Cutlasses have been traded in for AK47s and galleons for high-powered speedboats, but pirates are still thriving and, according to a report released on Thursday, the international piracy business is flourishing.
Piracy worldwide rose by 57 percent with 469 attacks recorded last year, a 10-year high
, said the report from the International Maritime Bureau (IMB). "There's been a sudden emergence of attacks in the Malacca Straits and the Red Sea," IMB deputy director Captain Jayant Abhyankar told Reuters.
Indonesian waters suffered the highest number of attacks with 119.
Rum-swigging, womanizing rascals they are not. Today's pirates are well-orchestrated teams of hired mercenaries who will often murder the entire crew of a ship rather than risk leaving witnesses. Piracy worldwide, including terrorist attacks, left 72 seafarers dead in 2000, compared to just three in 1999. And although the IMB said the figures had been skewed by two particularly horrific terrorist incidents in 2000, the overall trend is still extremely worrying for shipping authorities.
A bomb attack on a Filipino ferry, Our Lady of Mediatrix, last February left 40 dead. The terrorist attack on the U.S. warship USS Cole
in Yemen on Oct 12, killed 17. Terrorist attacks aside, the figures describe a world in which hijacking and stealing ships still pays.
Crews are often tied up and the ship's bridge left unmanned during
these attacks. Captain Abhyankar said he feared that sooner or later this would lead to a collision between ships and an environmental disaster.
"The Malacca Strait is very narrow -- at least it is for a supertanker
-- and the entrance to the Red Sea is not only very narrow but also very crowded. The threat of an ecological catastrophe cannot be ignored."
The attacks are often highly planned, with the whole operation being orchestrated from maritime centers such as Singapore. Sometimes the cargo has already been identified and sold before it has even been captured. Bulk commodities such as sugar, metals and petrochemicals are key targets, as illustrated by an attack on the Malaysian tanker Petchem in September.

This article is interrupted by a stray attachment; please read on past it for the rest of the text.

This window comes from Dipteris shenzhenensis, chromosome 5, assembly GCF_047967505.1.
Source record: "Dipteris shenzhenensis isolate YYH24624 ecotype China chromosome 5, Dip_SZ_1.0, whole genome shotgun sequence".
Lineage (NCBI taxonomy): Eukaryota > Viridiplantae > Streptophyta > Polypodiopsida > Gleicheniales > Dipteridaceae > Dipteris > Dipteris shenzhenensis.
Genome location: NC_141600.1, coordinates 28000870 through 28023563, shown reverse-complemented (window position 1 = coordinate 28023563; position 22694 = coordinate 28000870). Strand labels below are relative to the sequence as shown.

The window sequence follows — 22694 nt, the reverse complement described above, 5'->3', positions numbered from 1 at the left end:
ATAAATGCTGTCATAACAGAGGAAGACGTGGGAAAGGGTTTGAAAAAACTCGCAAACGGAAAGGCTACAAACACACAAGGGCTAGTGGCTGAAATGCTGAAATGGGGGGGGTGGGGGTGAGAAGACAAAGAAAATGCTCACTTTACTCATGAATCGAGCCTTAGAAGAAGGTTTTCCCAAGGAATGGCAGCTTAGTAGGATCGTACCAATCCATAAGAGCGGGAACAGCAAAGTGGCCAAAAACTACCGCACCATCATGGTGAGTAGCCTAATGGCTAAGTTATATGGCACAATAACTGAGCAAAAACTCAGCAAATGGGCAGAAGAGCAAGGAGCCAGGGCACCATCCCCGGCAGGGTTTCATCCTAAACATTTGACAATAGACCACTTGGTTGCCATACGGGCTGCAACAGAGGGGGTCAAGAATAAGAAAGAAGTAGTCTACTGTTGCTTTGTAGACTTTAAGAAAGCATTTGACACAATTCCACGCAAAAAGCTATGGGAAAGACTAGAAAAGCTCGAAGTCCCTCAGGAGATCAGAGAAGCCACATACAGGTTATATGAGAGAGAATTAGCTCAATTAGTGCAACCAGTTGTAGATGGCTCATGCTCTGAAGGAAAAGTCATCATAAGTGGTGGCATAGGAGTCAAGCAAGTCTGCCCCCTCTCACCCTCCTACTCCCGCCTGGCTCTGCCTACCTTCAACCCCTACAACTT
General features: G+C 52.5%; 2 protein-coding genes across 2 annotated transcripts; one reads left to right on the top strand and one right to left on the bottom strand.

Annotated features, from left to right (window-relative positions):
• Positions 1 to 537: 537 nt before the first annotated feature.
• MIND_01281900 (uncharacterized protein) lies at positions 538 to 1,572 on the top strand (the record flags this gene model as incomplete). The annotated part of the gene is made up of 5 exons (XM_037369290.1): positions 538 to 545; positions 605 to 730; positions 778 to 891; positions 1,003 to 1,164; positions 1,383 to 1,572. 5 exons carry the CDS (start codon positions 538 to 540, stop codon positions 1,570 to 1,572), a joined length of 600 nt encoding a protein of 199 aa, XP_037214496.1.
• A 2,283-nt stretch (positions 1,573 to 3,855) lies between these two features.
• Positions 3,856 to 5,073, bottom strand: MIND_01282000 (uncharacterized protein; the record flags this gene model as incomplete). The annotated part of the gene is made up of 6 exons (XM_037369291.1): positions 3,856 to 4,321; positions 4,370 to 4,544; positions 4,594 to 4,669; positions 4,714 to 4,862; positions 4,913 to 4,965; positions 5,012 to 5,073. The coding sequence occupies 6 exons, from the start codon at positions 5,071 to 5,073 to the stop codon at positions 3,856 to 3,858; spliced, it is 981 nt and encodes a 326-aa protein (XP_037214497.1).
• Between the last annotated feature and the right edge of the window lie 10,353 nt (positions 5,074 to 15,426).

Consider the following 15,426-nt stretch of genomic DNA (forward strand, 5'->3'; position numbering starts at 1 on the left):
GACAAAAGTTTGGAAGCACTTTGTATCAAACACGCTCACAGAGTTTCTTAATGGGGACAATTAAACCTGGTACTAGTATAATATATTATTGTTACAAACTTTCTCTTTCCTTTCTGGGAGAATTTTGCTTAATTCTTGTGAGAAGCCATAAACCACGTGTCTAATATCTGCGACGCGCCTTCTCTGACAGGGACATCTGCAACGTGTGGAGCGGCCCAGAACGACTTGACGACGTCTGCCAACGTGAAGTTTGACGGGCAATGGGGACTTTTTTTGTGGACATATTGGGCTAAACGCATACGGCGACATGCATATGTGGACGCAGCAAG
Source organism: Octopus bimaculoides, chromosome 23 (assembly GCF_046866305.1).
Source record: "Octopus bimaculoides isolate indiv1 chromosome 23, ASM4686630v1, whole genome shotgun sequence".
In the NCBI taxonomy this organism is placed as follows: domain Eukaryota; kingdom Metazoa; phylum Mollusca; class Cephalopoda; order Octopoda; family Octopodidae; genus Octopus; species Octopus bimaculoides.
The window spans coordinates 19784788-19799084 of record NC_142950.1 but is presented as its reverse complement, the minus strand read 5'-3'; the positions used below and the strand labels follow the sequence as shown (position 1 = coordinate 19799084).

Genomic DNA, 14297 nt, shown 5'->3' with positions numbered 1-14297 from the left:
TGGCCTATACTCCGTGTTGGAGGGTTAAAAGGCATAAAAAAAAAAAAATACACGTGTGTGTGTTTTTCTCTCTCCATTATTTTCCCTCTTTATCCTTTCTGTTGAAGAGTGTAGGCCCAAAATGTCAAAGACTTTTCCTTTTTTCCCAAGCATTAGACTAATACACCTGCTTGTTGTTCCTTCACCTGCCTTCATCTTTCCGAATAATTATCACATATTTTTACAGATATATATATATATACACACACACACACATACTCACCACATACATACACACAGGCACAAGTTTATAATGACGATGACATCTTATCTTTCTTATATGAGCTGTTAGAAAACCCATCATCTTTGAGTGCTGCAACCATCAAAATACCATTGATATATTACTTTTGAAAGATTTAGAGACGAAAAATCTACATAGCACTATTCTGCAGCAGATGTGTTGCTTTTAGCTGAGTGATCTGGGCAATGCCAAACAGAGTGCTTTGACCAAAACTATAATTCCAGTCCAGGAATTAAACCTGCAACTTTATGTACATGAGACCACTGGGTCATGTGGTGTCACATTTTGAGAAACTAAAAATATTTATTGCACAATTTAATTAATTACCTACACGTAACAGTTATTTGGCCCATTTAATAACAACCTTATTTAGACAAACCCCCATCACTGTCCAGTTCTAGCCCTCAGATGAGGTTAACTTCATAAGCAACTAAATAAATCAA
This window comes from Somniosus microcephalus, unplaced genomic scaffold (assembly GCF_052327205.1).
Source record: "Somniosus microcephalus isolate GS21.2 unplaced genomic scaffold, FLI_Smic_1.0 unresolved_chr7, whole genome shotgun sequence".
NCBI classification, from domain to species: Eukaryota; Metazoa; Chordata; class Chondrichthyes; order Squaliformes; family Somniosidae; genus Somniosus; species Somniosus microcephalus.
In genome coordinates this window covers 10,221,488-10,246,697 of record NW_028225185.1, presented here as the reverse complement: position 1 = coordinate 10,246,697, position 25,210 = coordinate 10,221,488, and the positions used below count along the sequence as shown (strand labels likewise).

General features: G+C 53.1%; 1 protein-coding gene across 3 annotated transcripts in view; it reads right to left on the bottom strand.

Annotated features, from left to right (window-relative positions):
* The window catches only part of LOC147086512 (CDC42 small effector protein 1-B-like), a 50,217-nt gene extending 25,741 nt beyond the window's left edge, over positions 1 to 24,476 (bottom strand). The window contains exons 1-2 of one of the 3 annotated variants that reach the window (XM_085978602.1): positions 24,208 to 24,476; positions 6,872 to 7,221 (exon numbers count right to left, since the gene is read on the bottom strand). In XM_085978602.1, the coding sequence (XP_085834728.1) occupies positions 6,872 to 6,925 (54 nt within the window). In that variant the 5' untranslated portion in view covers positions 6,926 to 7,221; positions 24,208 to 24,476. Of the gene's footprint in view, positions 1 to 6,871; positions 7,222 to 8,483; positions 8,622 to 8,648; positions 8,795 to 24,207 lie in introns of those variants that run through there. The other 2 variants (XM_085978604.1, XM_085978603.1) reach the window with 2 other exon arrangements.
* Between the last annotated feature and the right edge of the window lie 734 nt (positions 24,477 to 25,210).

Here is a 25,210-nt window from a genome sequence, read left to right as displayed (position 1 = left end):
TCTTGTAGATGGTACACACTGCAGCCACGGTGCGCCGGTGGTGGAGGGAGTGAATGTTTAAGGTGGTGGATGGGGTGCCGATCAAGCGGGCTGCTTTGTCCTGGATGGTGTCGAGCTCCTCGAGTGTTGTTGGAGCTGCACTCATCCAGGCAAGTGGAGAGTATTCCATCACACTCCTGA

"At approximately 02:30 hours, when the duty (seaman) was opening the starboard bridge door of the wheel house, armed pirates attacke
d him," reads the report.
"The seaman made to run but was slashed on his right knee with a long parang (machete)..." Having taken control of the tanker, the 21 pirates repainted the funnel to prevent identification and changed the name.
Within 24 hours the entire 2,547-ton cargo of gas oil had been unloaded into another unmarked tanker.
Although this was clearly a well-choreographed attack, others have been less successful. On October 1, masked and heavily armed pirates stormed the bulk carrier Hazel 1 as it lay at anchor in the Singapore Straits.
The suspected hijack attempt was only foiled when the pirates discovered that the ship's engine had been dismantled for repairs.
It would be too easy to simply categorize piracy as a crime by desperate people against the world's trading giants. But often locals are as much a target as foreign vessels, and most years fishermen have been washed up dead as a result.
The Bangladeshi trawler Shafiullah, was found by police in October, drifting near the island of Sandwip.
"Police retrieved nine dead bodies from the cold store room of the vessel," said the report. "They believed the victims had been killed brutally by pirates and dumped in the cold room thereafter."
The IMB's website, www.icc-ccs.org, shows that 2001 has already got off to a brutal start. Four attacks in the Philippines involving rocket-propelled grenades and a bloody assault on a dredger crew in Singapore in January prove that pirates are still far from the loveable wooden-legged rogues of childhood story-books. - (Reuters)